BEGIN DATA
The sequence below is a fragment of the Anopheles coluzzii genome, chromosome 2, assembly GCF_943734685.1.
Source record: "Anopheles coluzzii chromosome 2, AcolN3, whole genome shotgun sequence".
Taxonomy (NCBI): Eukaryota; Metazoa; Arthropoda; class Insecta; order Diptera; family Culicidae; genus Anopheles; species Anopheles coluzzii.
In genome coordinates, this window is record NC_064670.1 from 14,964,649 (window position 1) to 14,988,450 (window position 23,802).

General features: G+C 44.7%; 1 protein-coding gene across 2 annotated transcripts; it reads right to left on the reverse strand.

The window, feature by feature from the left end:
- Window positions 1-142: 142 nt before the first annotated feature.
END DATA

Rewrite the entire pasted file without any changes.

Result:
The sequence below is a fragment of the Anopheles coluzzii genome, chromosome 2, assembly GCF_943734685.1.
Source record: "Anopheles coluzzii chromosome 2, AcolN3, whole genome shotgun sequence".
Taxonomy (NCBI): Eukaryota; Metazoa; Arthropoda; class Insecta; order Diptera; family Culicidae; genus Anopheles; species Anopheles coluzzii.
In genome coordinates, this window is record NC_064670.1 from 14,964,649 (window position 1) to 14,988,450 (window position 23,802).

General features: G+C 44.7%; 1 protein-coding gene across 2 annotated transcripts; it reads right to left on the reverse strand.

The window, feature by feature from the left end:
- Window positions 1-142: 142 nt before the first annotated feature.